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美欧卫星将进行世界首次全球淡水调查

US-European Satellite Will Make World’s First Global Freshwater Survey

Water is life, but for all its importance, humanity has a surprisingly limited view of Earth’s freshwater bodies. Researchers have reliable water level measurements for only a few thousand lakes around the world, and little to no data on some of the planet’s important river systems. The upcoming Surface Water and Ocean Topography (SWOT) satellite will fill that enormous gap. By helping to provide a better understanding of Earth’s water cycle, it will both aid in better management of water resources and expand knowledge of how climate change affects lakes, rivers, and reservoirs.

水是生命之源,但尽管它如此重要,人类对地球淡水的认识却令人惊讶地有限。研究人员对世界上只有几千个湖泊有可靠的水位测量数据,对地球上一些重要的河流系统几乎没有数据。即将发射的地表水和海洋地形(SWOT)卫星将填补这一巨大空白。通过帮助更好地理解地球的水循环,它将有助于更好地管理水资源,并扩大对气候变化如何影响湖泊、河流和水库的认识。

A collaboration between NASA and the French space agency Centre National d’Études Spatial (CNES), with contributions from the Canadian Space Agency and the United Kingdom Space Agency, SWOT is scheduled to launch in November from Vandenberg Space Force Base in California. Engineers and technicians are finishing up work on the satellite in a facility run by Thales Alenia Space in Cannes, France.

SWOT是美国国家航空航天局和法国航天局国家d ‘ Études空间中心(CNES)之间的合作,加拿大航天局和英国航天局提供捐助,计划于11月在加利福尼亚州范登堡空间部队基地发射。工程师和技术人员正在法国戛纳泰雷兹阿莱尼亚航天公司运营的设施中完成卫星的工作。

SWOT has several key tasks, including measuring the height of water bodies on Earth’s surface. Over the ocean, the satellite will be able to “see” features like eddies less than 60 miles (100 kilometers) across – smaller than those that previous sea level satellites could observe. SWOT will also measure more than 95% of Earth’s lakes larger than 15 acres (6 hectares) and rivers wider than 330 feet (100 meters) across.

SWOT有几个关键任务,包括测量地球表面水体的高度。在海洋上空,这颗卫星将能够“看到”直径小于60英里(100公里)的涡旋等特征——比以前的海平面卫星所能观测到的涡旋要小。SWOT还将测量超过95%的面积超过15英亩(6公顷)的湖泊和宽度超过330英尺(100米)的河流。

“Current databases maybe have information on a couple thousand lakes around the world,” said Tamlin Pavelsky, the NASA freshwater science lead for SWOT, based at the University of North Carolina, Chapel Hill. “SWOT will push that number to between 2 million and 6 million.”

“目前的数据库可能包含世界各地数千个湖泊的信息,”位于教堂山北卡罗来纳大学的美国宇航局SWOT淡水科学负责人塔姆林·帕维尔斯基(Tamlin Pavelsky)说。“SWOT将把这个数字推到200万到600万之间。”

Along with measuring the water height – whether it be in a lake, river, or reservoir – SWOT will also measure its extent, or surface area. That crucial information will enable scientists to calculate how much water moves through freshwater bodies. “Once you get hold of the volume of water, you can better assess the water budget, or how much water flows into and out of an area,” said Lee-Lueng Fu, SWOT project scientist at NASA’s Jet Propulsion Laboratory in Southern California, which manages the U.S. portion of the mission.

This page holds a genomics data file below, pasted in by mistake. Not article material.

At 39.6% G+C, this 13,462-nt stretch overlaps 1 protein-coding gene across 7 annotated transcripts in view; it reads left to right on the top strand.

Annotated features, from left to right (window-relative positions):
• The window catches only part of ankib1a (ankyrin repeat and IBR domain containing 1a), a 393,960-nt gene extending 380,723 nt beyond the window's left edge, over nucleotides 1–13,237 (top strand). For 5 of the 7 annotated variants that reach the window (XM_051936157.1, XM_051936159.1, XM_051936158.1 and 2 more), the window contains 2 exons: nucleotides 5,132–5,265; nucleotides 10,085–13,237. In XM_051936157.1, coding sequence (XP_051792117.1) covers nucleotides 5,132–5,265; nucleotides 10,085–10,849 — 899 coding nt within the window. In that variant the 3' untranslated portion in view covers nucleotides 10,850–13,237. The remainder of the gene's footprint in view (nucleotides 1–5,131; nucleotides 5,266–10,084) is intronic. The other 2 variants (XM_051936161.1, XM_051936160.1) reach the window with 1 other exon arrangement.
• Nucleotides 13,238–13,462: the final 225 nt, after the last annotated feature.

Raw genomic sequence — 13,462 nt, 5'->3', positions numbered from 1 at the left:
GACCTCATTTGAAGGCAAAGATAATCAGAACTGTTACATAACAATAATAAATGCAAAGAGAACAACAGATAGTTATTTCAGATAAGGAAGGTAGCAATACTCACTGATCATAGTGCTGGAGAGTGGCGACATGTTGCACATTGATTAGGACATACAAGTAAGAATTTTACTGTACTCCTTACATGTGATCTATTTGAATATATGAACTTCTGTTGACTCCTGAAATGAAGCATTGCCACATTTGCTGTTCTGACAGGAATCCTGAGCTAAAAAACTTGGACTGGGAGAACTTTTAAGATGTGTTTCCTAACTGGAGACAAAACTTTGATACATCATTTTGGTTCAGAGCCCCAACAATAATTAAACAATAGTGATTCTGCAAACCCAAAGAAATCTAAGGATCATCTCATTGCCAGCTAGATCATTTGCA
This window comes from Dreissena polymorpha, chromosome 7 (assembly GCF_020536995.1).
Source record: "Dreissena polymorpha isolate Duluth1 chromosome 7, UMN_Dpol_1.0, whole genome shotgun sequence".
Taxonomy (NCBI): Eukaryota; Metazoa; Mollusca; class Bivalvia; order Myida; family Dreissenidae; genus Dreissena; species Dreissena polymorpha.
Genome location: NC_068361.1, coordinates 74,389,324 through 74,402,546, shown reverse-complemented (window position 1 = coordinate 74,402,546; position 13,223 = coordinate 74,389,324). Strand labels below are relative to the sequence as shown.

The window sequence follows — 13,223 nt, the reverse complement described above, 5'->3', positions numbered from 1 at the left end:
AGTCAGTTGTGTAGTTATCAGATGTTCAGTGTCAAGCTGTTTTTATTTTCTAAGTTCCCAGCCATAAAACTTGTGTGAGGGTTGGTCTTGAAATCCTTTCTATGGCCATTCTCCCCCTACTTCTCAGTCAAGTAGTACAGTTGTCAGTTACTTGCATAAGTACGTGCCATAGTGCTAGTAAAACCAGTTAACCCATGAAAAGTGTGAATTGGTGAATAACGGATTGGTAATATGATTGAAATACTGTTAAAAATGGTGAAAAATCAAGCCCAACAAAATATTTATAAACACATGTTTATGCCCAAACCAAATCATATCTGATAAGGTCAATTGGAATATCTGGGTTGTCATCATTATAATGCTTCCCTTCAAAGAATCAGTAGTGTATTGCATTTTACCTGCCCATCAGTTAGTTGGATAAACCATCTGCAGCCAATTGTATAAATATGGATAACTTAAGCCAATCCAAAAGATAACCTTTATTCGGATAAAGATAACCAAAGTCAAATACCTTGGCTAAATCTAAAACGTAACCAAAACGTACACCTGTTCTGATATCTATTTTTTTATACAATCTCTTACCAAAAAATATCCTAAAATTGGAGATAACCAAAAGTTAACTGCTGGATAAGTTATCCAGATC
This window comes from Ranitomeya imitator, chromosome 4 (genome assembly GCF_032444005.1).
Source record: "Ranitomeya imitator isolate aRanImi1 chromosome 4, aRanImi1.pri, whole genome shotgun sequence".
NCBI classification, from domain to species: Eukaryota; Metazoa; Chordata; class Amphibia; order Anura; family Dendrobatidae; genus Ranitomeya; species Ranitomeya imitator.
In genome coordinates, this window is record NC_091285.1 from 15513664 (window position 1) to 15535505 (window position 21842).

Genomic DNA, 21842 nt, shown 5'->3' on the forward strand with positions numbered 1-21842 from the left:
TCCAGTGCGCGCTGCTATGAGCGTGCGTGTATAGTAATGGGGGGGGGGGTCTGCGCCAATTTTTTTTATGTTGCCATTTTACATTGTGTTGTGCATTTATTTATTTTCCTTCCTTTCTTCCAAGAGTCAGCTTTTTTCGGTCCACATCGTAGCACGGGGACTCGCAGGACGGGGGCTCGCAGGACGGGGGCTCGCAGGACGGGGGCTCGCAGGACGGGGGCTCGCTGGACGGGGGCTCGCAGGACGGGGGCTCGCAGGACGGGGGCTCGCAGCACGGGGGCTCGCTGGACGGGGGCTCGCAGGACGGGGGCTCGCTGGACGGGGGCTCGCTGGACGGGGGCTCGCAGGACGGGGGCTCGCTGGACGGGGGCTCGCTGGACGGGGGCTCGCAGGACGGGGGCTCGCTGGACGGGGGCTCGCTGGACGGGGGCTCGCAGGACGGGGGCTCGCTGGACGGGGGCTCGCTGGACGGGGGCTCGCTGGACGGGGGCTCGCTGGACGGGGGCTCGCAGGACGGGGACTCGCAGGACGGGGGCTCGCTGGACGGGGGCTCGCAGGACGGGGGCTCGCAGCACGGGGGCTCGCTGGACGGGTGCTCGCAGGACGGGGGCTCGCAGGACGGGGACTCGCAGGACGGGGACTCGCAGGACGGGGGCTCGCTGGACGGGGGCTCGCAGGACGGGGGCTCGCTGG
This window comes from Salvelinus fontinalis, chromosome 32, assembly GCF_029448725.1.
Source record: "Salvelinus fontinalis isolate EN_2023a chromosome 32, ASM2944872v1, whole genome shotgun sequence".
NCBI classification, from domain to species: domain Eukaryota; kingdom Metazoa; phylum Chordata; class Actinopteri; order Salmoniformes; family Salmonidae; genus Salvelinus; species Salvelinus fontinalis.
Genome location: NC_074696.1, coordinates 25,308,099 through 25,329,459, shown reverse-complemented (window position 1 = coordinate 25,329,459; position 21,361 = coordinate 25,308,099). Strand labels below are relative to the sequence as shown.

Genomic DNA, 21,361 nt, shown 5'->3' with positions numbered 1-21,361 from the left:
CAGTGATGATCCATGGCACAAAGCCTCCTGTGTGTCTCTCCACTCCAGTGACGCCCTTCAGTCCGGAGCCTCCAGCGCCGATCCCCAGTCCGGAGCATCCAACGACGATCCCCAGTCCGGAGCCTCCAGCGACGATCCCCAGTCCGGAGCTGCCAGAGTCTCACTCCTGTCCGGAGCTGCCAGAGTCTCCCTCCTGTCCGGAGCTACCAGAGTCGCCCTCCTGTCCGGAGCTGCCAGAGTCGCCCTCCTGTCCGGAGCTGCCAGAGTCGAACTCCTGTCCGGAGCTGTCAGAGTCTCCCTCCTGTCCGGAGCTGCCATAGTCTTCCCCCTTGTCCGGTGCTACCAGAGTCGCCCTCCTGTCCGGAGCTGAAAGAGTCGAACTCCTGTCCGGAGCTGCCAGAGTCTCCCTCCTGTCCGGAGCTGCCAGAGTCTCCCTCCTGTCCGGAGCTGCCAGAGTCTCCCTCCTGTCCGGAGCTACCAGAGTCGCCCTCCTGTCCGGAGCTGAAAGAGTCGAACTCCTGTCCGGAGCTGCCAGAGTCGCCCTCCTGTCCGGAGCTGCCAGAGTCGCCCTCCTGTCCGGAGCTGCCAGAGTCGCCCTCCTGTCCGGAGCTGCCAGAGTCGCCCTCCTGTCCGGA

除了测量水的高度——无论是在湖泊、河流还是水库——SWOT还将测量其范围,或表面积。这一关键信息将使科学家能够计算出有多少水流经淡水水体。“一旦你掌握了水量,你就可以更好地评估水资源预算,或者有多少水流入和流出一个地区,”Lee-Lueng Fu说,他是美国宇航局位于南加州的喷气推进实验室的SWOT项目科学家,该实验室负责管理该任务的美国部分。

This is important because climate change is accelerating Earth’s water cycle. Warmer temperatures mean the atmosphere can hold more water (in the form of water vapor), which can cause, for example, rain storms to be stronger than a region might typically see. This, in turn, can wreak havoc on farms, damaging crops. Such accelerating changes can make managing a community’s water resources more difficult.

这一点很重要,因为气候变化正在加速地球的水循环。更高的温度意味着大气可以容纳更多的水(以水蒸气的形式),这可能导致,例如,比一个地区通常可能看到的更强的暴雨。这反过来又会对农场造成严重破坏,破坏农作物。这种加速的变化会使管理社区水资源变得更加困难。

“As Earth’s water cycle intensifies, predicting future extreme events like floods and droughts requires monitoring both changes in water supply from the ocean and water demand and usage on land. SWOT’s global look at all surface water on Earth will give us exactly that,” said Nadya Vinogradova Shiffer, SWOT’s program scientist at NASA Headquarters in Washington.

“随着地球水循环的加剧,预测未来的极端事件,如洪水和干旱,需要监测海洋水供应的变化和陆地水的需求和使用。SWOT对地球所有地表水的全球观察将为我们提供确切的答案,”SWOT在华盛顿NASA总部的项目科学家Nadya Vinogradova Shiffer说。

A Bigger, Better Picture

一个更远大,更美好的未来

SWOT will provide its game-changing data using a new instrument called the Ka-band Radar Interferometer (KaRIn), which bounces radar pulses off the water’s surface and receives the return signal with two antennas at the same time. The antennas are spaced 33 feet (10 meters) apart on a boom, enabling researchers to gather information along a roughly 75-mile-wide (120-kilometer-wide) swath of Earth’s surface – a wider path than that of the satellite’s predecessors.

SWOT将使用一种名为Ka波段雷达干涉仪(KaRIn)的新仪器提供改变自然规则的数据,该仪器将水面上的雷达脉冲反射回来,并用两个天线同时接收返回信号。天线在一个吊杆上间隔33英尺(10米),使研究人员能够沿着大约75英里宽(120公里宽)的地球表面狭长地带收集信息——这比卫星的前身更宽。

The engineering required for this kind of system is tricky because such a large antenna boom requires incredible stability, and because researchers need very precise calculations to produce measurements of Earth’s ocean and freshwater bodies. “The basic idea of SWOT dates back to the late 1990s, but turning that concept into reality – all that engineering – took a huge amount of time and effort,” Pavelsky said.

这种系统所需要的工程是棘手的,因为如此大的天线臂需要难以置信的稳定性,因为研究人员需要非常精确的计算来测量地球上的海洋和淡水水体。“SWOT的基本思想可以追溯到20世纪90年代末,但是把这个概念变成现实——所有的工程——需要大量的时间和精力,”帕维尔斯基说。

Read more at Nasa.gov

NASA官网上了解更多

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